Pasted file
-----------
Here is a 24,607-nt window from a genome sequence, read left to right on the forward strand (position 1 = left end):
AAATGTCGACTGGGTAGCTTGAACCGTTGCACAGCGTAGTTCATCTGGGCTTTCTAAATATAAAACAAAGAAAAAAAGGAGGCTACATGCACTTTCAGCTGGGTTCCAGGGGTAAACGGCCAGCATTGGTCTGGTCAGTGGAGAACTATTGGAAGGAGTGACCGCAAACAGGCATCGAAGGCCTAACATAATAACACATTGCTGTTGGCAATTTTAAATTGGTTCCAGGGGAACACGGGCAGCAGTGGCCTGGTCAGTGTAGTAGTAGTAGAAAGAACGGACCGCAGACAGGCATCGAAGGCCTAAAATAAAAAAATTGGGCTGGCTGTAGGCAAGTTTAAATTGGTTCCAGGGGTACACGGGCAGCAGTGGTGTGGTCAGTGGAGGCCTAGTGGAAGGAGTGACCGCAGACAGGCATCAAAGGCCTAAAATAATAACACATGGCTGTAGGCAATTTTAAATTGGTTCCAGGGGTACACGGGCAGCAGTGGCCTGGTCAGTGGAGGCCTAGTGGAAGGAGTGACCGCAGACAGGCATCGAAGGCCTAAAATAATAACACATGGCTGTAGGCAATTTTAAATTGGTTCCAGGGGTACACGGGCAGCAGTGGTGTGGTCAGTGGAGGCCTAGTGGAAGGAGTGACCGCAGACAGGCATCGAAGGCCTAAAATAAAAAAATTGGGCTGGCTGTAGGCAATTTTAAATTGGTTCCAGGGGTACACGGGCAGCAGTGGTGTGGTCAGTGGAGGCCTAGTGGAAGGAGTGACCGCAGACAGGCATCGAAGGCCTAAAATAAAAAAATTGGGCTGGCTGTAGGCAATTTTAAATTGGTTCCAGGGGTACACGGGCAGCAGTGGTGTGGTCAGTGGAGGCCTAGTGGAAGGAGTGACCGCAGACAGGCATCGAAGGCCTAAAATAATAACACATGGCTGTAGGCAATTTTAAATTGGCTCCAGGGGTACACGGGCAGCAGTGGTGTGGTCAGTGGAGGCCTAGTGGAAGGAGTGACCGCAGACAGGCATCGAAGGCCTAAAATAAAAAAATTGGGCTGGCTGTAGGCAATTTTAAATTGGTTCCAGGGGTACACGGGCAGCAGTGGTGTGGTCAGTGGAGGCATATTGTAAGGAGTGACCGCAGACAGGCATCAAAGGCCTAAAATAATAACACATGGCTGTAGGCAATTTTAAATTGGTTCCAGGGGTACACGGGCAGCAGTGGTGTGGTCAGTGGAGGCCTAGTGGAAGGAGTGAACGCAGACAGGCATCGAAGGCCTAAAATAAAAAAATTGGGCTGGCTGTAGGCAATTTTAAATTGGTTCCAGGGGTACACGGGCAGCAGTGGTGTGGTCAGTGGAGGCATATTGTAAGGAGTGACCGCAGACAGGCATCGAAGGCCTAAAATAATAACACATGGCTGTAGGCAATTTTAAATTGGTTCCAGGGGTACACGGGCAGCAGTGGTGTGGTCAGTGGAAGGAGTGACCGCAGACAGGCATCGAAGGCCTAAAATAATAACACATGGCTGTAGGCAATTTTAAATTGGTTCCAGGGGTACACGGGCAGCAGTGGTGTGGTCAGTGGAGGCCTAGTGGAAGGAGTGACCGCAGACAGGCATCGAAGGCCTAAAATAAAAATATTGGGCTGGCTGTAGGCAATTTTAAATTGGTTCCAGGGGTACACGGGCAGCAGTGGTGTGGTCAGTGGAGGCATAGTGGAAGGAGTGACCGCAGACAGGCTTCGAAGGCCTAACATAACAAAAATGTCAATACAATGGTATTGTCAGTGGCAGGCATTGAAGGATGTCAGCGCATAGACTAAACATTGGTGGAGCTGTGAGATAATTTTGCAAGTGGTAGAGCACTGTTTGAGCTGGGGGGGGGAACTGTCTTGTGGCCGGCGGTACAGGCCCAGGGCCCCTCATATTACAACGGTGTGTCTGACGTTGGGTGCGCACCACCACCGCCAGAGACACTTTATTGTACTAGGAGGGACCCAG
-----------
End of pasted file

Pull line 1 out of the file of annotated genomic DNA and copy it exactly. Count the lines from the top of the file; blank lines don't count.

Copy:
Here is a 24,607-nt window from a genome sequence, read left to right on the forward strand (position 1 = left end):